On April 23, 2020, USEPA took the additional step of warning numerous e-commerce companies, including Facebook Inc., eBay Inc., Alibaba Group Holding Ltd., and others, that their platforms were being used to sell unregistered disinfectant products that fraudulently claimed to be effective against the Coronavirus.  The e-commerce platforms were instructed by USEPA to “take action against these dishonest dealers and immediately take these illegal products off of their sites.”  USEPA’s warning indicated that any business failing to properly monitor its platform would be subject to enforcement proceedings under FIFRA.  USEPA’s threatened actions would not be the first time the agency brought enforcement actions against online retailers for selling unregistered products in violation of FIFRA.  In February 2018, USEPA entered into a settlement agreement with Amazon Services LLC (“Amazon”) for nearly 4,000 violations of FIFRA, dating back to 2013.  Under the terms of the agreement, Amazon was required to pay a civil penalty of approximately $1.2 million and implement more stringent controls to ensure unregistered products were not sold on its platform.

Please feel free to contact the author with questions or for further information about the FIFRA registration and recent USEPA warning.  For regular updates about the impact of COVID‑19 in the workplace and on business generally, please visit Jenner & Block’s Corporate Environmental Lawyer blog and Jenner & Block’s COVID‑19 Resource Center.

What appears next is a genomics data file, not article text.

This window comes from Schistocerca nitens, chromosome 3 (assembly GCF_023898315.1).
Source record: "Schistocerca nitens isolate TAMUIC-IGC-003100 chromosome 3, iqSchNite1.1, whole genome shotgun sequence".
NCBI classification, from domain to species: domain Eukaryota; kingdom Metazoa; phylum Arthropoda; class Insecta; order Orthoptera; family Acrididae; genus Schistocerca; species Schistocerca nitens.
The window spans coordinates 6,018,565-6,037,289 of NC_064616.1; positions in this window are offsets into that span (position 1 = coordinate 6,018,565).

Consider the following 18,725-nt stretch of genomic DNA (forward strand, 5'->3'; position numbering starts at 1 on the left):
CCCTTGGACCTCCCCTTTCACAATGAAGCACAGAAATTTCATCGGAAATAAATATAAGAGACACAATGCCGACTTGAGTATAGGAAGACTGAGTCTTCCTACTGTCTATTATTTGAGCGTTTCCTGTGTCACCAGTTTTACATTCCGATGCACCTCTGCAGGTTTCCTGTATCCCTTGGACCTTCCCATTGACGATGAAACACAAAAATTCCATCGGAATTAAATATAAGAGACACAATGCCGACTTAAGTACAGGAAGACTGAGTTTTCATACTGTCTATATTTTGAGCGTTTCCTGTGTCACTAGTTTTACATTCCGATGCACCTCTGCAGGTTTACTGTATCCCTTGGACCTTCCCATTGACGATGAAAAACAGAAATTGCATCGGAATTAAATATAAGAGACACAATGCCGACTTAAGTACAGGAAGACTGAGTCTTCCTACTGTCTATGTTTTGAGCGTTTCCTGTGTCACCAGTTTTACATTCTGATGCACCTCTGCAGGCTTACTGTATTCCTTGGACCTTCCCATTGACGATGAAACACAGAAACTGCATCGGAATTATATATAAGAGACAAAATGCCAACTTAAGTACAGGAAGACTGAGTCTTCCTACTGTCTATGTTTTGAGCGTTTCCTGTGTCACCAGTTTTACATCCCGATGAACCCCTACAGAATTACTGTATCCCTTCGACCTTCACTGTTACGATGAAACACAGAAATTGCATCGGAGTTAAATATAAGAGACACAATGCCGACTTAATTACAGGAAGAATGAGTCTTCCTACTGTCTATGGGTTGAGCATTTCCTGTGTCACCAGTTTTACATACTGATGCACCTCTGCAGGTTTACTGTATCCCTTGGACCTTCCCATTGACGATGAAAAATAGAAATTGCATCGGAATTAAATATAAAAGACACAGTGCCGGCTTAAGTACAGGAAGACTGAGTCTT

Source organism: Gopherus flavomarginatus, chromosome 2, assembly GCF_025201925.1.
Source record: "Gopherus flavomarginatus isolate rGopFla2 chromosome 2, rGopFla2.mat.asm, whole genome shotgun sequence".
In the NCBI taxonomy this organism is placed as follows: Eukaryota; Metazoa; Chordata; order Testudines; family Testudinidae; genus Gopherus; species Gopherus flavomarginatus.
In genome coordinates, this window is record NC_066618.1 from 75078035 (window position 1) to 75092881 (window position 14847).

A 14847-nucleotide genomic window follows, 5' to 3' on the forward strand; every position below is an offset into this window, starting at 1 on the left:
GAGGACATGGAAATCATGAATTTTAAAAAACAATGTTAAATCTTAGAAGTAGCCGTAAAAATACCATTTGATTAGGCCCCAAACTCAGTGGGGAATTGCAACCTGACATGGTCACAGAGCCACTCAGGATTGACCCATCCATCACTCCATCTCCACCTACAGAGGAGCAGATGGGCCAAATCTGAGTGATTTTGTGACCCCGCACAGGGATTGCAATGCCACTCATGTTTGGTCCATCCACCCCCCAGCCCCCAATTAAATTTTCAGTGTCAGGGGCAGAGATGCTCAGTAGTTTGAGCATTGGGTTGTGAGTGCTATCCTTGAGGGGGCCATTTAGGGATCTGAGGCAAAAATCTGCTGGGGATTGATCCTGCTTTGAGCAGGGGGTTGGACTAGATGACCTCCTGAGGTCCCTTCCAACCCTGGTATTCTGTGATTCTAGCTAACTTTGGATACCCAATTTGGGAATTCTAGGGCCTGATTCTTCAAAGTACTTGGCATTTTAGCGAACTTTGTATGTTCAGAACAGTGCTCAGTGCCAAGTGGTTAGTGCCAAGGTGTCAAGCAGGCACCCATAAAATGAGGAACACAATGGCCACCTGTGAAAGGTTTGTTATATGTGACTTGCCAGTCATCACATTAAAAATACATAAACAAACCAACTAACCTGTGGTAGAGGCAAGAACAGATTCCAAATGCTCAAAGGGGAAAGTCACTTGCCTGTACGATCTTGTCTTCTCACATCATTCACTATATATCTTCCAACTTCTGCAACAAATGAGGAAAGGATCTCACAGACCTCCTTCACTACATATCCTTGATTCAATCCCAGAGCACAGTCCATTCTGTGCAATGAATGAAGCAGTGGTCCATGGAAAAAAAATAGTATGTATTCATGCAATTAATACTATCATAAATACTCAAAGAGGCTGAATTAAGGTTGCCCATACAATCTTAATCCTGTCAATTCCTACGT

Supreme Court Expands the Reach of Clean Water Act Permitting Authority

HawaiiTorrence_jpgBy Allison A. Torrence

On April 23, 2020, the U.S. Supreme Court issued an important decision on the reach of the Clean Water Act (“CWA”). The Court’s decision in County of Maui, Hawaii v. Hawaii Wildlife Fund, Case No. 18–260, addresses whether the CWA requires a permit when pollutants originate from a point source but are conveyed to navigable waters by a nonpoint source such as groundwater. In a 6-3 opinion, the Court held that CWA permitting authority extended to indirect discharges that are the functional equivalent of a direct discharge from a point source into navigable waters. Justice Breyer delivered the opinion of the Court, joined by Justices Roberts, Ginsburg, Sotomayor, Kagan and Kavanaugh. Justice Kavanaugh also wrote a concurring opinion and Justices Thomas, Gorsuch and Alito dissented.

At issue in the case was the County of Maui’s wastewater reclamation facility located on the island of Maui, Hawaii. The County pumps partially treated sewage through four injection wells hundreds of feet underground. After injection, the effluent travels approximately a half mile through groundwater to the Pacific Ocean.